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the crown,

need no comment to make them intelligible, as assuredly they need no eulogy to point out their power and beauty :Ion. What wouldst thou with me, My pomp must be most lonesome, far lady?

removed Clemanthe. Is it so? From that sweet fellowship of humanNothing, my lord, save to implore thy kind pardon,

The slave rejoices in: my solemn robes That the departing gleams of a bright Shall wrap me as a panoply of ice, dream,

And the attendants who may throng From which I scarce had waken'd, made

around me me bold

Shall want the flatteries which may To crave a word with thee ;--but all are basely warm fied

The sceptral thing they circle. Dark and lon. 'Twas indeed a goodly dream; cold But thou art right to think it was no Stretches the path which, when I wear

more, And study to forget it.

I needs must enter :-the great gods Clem. To forget it!

forbid Indeed, my lord, I will not wish to lose That thou shouldst follow in it! What, being past, is all my future hath,

Clem. ( unkind! All I shall live for; do not grudge me

And shall we never see each other? this,

lon. (After a pause.) Yes ! The brief space I shall need it.

I have ask'd that dreadful question of lon. Speak not, fair one, the hills In tone so mournful, for it makes me feel That look eternal; of the flowing streams Too sensibly the hapless wretch I am, That lucid Aow for ever; of the stars, That troubled the deep quiet of thy soul Amid whose fields of azure my raised In that pure fountain which reflected spirit heaven,

Hath tiod in glory: all were dumb; but For a brief taste of rapture.

Clem. Dost thou yet While I thus gaze upon thy living face, Esteem it rapture, then? My foolish I feel the love that kindles through its heart,

beauty Be still! Yet wherefore should a crown Can never wholly perish: we shall meet divide us ?

Again, Clemanthe! 0, my dear lon!-let me call thee so

Clem. Bless thee for that name; This once at least-it could not in my Pray, call me so again; thy words sound thoughts

strangely, Increase the distance that there was Yet they breathe kindness, and I'll drink between us

them in When, rich in spirit, thou to strangers' Though they destroy me. Shall we meet

indeed ? Seem'd a poor foundling.

Think not I would intrude upon thy cares, Ion. It must separate us ! Thy councils, or thy pomps ;-to sit at Think it no harmless bauble, but a curse distance, Will freeze the current in the veins of To weave, with the nice labour which youth,

preserves And from familiar touch of genial hand, The rebel pulses even, from gay threads From household pleasures, from sweet Faint records of thy deeds, and somedaily tasks,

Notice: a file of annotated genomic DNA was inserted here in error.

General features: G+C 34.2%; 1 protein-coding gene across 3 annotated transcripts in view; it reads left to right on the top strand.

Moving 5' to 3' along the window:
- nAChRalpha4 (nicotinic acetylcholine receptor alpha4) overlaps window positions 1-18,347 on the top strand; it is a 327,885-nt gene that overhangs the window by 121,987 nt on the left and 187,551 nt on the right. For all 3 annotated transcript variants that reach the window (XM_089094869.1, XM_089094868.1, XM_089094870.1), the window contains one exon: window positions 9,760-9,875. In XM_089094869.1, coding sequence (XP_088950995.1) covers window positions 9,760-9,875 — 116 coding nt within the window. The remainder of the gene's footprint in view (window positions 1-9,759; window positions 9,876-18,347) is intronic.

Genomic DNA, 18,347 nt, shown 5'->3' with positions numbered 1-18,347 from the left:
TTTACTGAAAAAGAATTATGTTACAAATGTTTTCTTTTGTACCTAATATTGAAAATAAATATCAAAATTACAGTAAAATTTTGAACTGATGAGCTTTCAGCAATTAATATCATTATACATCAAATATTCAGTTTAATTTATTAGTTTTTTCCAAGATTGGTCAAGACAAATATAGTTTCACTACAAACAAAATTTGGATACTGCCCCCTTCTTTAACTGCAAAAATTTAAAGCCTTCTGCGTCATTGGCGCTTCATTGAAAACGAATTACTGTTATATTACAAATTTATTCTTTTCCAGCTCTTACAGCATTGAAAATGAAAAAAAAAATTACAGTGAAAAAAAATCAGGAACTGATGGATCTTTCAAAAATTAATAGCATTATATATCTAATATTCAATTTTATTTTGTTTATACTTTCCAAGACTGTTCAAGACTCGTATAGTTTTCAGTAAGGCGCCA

times catch From airy thought, free wanderer of the The falling music of a gracious word, heavens,

Or the stray sunshine of a smile, will be For ever banish me!

Comfort enough:-do not deny me this; Clem. Thou dost accuse Or if stern fate compel thee to deny, Thy state too harshly; it may give some Kill me at once ! room,

Ion. No; thou must live, my fair one: Some little room, amidst its radiant There are a thousand joyous things in life, cares,

Which pass unheeded in a life of joy For love and joy to breathe in.

As thine hath been, till breezy sorrow Ion, Not for me ; comes

To

now,

eves

To ruffle it; and daily duties paid

Enter AGENOR. Hardly at first, at length will bring

Agenor. My lord, repose

The sacrificial rites await thy presence. To the sad mind that studies to perform Ion, I come.-One more embrace them,

the last, the last Thou dost not mark me.

In this world! Now farewell! [Erit. Clem. O, I do! I do!

Clem. The last embrace ! lon. If for thy brother's and thy Then he has cast me off!--10,--'tis uut father's sake

so; Thou art content to live, the healer Time Some mournful secret of his fate divides Will reconcile thee to the lovely things

us; Ofthis delightful world,-and if another, I'll struggle to bear that, and snatch a A happier-no, I cannot bid thee love

comfort Another! I did think I could have From seeing him uplifted. I will look said it,

Upon him in his throne ; Minerva's But 'tis in vain.

shrine Clem. Thou art my own then still? Will shelter me from vulgar gaze; I'll lon. I ain thine own! thus let me hasten, clasp me; nearer;

And feast my sad eyes with his greatness O joy too thrilling and too short!

there!

[E.ril.] -r. 191. The last scene is again in the Great Square : on one side is the throne-on the other an altar. The people are assembled to witness the instalment of Ion in his royal dignity. The young king, attended by the High Priest Medon, the senators, Agenor, &c., advances in his robes. He is received with shouts-pauses in front of the throne, and speaks :Ion. I thank you for your greetings- As to forget what human frailty is; shout no more,

And order my sad country. But in deep silence raise your hearts to Agenor. Pardon meHeaven,

lon. Nay, I will promise 'tis my last That it may strengthen one so young request; and frail

Grant me thy help till this distracted As I am for the business of this hour.

state Must I sit here?

Rise tranquil from her griefs—’twill not Medon. My son! my son! What ails thee? When thou shouldst If the great gods smile on us now. Rereflect the joy

member, Of Argos, the strange paleness of the Meanwhile, thou hast all power my word grave

can give, Marbles thy face.

Whether I live or die. lon. Am I indeed so pale ?

Agenor. Die ! Ere that hour It is a solemn office I assume,

May even the old man's epitaph be mossWhich well may make me falter ; yet sustain'a

Ion. Death is not jealous of the mild By thee, and by the gods I serve, I take decay it.

[Sits on the throne. That gently wins thee his ;-exulting Stand forth, Agenor.

youth Agenor. I await thy will.

Provokes the glastly monarch's sudden lon. To thee I look as to the wisest stride, friend

And makes his horrid fingers quick to Of this afflicted people;- Thou must clasp leave

His prey benumb'd at noontide. Let me Awhile the quiet which thy life has earnid

be long,

grown!

see

The captain of the guard. To rule our councils; fill the seats of

Crythes. I kneel to crave justice

Humbly the favour which thy sire beWith good men, not so absolute in good.

stow'd
On one who loved him well.

lort.

ness

Medon. Think of thee, my Lord ? Long shall we triumph in thy glorious

reign.
lon. Prithee no more.

Argives! I have a boon To crave of you. Whene'er I shall re

join In death the father from whose heart in

life Stern fate divided me, think gently of him! Think that beneath his panoply of pride Were fair affections crush'd by bitter

wrongs Which fretted him to madness ;-what

he did Alas! ye know ;-could ye know what

he suffer'd, Ye would not curse his name. Yet never

more

Ion. I cannot mark thee, That wakest the memory of my father's

weakness, But I will not forget that thou hast shared The light enjoyments of a noble spirit, And learn'd the need of luxury. I grant For thee and thy brave comrades ample

share Of such rich treasure as my stores con

tain, To grace thy passage to some distant

land, Where, if an honest cause engage thy

sword, May glorious issues wait it. In our realm We shall not need it longer.

Crythes. Dost intend To banish the firm troops before whose